Shortly before the American Revolution (1775-83), a number of people who later became prominent in the new state and republic settled there, including Nathan Brownson, Mark Carr, James Dunwoody, John Elliott Sr., Button Gwinnett, Lyman Hall, Lachlan McIntosh, James Screven, and Daniel Stewart. In the 1770s William Bartram traveled through the area during his famous expedition.
In 1775 St. John's Parish, one of three parishes that would eventually make up Liberty County, was the first area in Georgia to send a representative to the Continental Congress in Philadelphia. In that year the citizens of St. John's Parish gathered in the Congregational Church in Midway, where they elected Lyman Hall to represent them in the Continental Congress. They sent several wagonloads of rice with him to feed the Continental troops surrounding Boston. Because St. John's Parish was the first in Georgia to vote for liberty, the new county created from this parish was given the name Liberty.
The seaport of Sunbury was established in 1758 and was the county seat of Liberty until 1798. During the Revolution, Sunbury and adjacent Fort Morris were captured by the British in 1779. The British remained in control of Sunbury and the surrounding area until the end of the war. At the time of their evacuation, British troops burned both Sunbury and Fort Morris. In 1798 the seat of Liberty County moved to Riceboro and in 1836 to its present location, Hinesville. During the antebellum period Liberty County was the site of many rice and cotton plantations. Prominent citizens included Roswell King, Charles Colcock Jones, and brothers John Le Conte and Joseph Le Conte.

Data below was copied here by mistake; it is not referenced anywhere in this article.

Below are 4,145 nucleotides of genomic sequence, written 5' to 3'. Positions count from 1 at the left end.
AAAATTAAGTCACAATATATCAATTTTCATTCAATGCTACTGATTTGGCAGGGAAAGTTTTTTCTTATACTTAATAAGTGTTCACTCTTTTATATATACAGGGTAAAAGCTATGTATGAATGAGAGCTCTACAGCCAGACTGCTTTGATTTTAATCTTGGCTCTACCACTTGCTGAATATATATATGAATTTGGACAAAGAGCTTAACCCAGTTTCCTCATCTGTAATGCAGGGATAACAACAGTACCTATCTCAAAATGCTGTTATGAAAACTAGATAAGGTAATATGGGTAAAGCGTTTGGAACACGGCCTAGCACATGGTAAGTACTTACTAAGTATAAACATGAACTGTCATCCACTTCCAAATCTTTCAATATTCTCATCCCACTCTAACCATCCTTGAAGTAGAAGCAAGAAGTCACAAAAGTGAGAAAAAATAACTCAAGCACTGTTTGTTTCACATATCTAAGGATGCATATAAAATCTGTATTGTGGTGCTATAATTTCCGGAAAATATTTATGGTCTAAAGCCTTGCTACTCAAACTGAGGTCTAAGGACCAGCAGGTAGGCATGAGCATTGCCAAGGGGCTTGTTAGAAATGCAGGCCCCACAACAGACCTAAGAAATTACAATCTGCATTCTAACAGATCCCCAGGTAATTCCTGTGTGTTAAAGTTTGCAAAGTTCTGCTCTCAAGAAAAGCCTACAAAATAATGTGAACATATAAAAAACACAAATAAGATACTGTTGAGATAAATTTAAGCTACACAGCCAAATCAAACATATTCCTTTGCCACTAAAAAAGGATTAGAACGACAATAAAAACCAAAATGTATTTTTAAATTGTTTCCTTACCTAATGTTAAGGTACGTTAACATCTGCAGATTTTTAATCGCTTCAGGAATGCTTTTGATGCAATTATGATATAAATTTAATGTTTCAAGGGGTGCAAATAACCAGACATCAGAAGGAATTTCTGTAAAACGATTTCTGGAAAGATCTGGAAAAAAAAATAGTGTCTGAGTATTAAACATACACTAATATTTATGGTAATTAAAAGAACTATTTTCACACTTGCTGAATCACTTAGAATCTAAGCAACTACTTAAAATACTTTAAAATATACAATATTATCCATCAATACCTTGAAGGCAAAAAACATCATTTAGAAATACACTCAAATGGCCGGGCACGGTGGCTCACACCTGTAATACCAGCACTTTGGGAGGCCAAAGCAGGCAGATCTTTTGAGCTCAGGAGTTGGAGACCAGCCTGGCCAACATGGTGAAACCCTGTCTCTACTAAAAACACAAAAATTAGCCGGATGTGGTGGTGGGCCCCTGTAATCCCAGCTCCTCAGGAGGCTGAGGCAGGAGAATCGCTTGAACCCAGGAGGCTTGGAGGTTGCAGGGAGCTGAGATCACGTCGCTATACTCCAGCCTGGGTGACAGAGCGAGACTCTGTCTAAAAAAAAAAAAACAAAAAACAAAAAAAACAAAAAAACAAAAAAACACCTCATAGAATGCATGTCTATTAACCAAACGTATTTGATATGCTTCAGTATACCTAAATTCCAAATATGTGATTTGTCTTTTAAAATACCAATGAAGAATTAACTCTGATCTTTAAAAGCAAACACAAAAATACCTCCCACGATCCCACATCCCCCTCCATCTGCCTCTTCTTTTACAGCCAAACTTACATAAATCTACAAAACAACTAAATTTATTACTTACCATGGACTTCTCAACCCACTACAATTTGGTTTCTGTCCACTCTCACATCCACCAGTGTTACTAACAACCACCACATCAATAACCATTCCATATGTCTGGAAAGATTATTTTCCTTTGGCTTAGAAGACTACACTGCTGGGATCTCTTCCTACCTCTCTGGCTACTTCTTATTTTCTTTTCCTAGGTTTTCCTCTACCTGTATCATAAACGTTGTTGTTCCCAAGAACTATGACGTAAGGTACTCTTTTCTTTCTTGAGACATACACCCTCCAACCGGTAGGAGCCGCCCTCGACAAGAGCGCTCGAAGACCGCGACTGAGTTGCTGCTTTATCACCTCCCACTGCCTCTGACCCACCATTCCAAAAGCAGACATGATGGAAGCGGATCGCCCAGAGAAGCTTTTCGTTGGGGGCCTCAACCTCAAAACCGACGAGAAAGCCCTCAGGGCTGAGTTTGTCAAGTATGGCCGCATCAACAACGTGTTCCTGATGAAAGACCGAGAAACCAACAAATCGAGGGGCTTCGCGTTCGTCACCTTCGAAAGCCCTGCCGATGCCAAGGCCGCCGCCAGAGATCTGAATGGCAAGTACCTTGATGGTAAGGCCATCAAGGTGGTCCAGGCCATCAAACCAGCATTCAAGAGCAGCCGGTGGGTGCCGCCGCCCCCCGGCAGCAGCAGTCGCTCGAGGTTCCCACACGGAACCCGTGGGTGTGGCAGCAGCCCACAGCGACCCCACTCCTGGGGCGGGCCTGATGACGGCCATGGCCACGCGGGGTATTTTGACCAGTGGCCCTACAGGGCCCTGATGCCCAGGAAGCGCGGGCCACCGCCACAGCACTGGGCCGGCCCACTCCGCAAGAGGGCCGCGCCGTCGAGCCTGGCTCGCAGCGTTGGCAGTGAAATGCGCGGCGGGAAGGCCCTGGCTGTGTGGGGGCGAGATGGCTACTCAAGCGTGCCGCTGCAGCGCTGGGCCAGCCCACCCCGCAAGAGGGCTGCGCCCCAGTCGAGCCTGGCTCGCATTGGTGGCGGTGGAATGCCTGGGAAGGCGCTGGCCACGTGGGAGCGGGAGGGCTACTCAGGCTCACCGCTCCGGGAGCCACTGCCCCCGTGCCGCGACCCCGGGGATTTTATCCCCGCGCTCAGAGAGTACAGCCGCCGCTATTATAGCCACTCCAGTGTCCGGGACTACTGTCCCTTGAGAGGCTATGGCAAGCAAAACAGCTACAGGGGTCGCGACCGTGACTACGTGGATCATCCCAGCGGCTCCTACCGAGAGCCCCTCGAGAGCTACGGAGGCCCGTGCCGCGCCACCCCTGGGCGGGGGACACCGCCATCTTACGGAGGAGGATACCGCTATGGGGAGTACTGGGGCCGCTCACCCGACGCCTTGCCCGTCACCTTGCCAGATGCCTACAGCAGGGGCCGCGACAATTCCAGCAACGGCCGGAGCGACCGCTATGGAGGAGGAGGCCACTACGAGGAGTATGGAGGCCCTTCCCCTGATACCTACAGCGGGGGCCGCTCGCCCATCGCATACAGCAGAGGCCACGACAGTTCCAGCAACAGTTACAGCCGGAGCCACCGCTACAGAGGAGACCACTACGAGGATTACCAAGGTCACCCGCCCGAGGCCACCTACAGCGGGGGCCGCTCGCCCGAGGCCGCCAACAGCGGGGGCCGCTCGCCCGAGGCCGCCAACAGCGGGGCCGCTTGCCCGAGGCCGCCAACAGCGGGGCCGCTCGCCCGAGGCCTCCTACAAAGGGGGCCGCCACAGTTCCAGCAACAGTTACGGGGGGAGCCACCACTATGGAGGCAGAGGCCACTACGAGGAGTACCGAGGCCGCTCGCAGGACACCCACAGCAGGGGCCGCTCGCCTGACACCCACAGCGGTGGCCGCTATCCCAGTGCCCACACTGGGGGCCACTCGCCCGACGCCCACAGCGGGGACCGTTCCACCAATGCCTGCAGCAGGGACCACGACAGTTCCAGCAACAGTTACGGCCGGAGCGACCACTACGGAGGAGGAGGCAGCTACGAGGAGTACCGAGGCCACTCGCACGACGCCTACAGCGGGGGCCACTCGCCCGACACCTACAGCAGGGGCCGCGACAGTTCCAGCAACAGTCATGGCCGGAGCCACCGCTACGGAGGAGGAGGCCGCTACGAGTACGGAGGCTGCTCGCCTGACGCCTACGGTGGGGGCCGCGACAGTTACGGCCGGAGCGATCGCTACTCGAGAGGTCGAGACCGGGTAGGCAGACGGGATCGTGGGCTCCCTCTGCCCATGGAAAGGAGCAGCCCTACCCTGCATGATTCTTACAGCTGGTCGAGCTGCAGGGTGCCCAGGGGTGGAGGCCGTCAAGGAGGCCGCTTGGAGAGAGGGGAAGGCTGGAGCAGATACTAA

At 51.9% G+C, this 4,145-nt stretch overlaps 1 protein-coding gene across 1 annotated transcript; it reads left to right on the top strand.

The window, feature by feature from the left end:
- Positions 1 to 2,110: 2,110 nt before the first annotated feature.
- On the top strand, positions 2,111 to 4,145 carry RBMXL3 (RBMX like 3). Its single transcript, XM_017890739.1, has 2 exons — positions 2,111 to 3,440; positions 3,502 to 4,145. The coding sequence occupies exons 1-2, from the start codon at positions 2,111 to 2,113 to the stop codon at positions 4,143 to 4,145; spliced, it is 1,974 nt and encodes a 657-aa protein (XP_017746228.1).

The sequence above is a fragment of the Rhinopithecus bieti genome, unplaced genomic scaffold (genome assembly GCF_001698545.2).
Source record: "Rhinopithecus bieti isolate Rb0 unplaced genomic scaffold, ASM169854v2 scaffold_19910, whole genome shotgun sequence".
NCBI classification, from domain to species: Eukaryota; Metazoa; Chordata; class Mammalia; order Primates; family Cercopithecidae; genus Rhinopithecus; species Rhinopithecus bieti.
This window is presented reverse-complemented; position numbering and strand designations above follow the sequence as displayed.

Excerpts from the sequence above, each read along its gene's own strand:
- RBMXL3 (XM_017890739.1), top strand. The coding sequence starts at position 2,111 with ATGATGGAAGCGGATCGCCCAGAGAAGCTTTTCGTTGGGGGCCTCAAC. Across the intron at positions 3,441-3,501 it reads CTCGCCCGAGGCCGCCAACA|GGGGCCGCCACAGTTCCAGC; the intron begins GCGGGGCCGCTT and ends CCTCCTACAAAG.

During the Civil War (1861-65) Liberty County and Sunbury again became the back door to the conquest of Savannah when Union troops under General William T. Sherman arrived in December 1864. After the war, timber and turpentine industries replaced cotton and rice plantations, and continue to be the mainstays of the economy. Educational institutions for both whites (Bradwell Institute) and former slaves (Dorchester Academy) sprang up in the county. Bradwell Institute remains as one of the two county high schools. Dorchester Academy operated as a school for African Americans until the World War II period (1941-45). The structure was used in 1963 by Martin Luther King Jr. and other civil rights leaders to coordinate their efforts to end segregation in Birmingham, Alabama.
In 1940 a large section of northern Liberty County was purchased by the U.S. government for use as a military base. Fort Stewart, home of the Army's Third Infantry Division, remains the largest Liberty County employer and has a major economic impact on this area.
According to 2005 Census Estimates Liberty County had a population that was 44.5% African-American, 44.4% Non-Hispanic white, 7.2% Latino, 3.1% non-Hispanics who reported multiple races, 1.9% Asian and 0.5% of both Native Americans and Pacific Islanders.
There were 19,383 households out of which 50.50% had children under the age of 18 living with them, 59.60% were married couples living together, 14.80% had a female householder with no husband present, and 21.90% were non-families. 16.60% of all households were made up of individuals and 3.20% had someone living alone who was 65 years of age or older. The average household size was 2.93 and the average family size was 3.29.
In the county the population was spread out with 32.00% under the age of 18, 17.90% from 18 to 24, 33.90% from 25 to 44, 12.20% from 45 to 64, and 3.90% who were 65 years of age or older. The median age was 25 years. For every 100 females there were 111.30 males. For every 100 females age 18 and over, there were 115.10 males.
The median income for a household in the county was $33,477, and the median income for a family was $35,031. Males had a median income of $25,305 versus $20,765 for females. The per capita income for the county was $13,855. About 13.50% of families and 15.00% of the population were below the poverty line, including 19.20% of those under age 18 and 19.90% of those age 65 or over.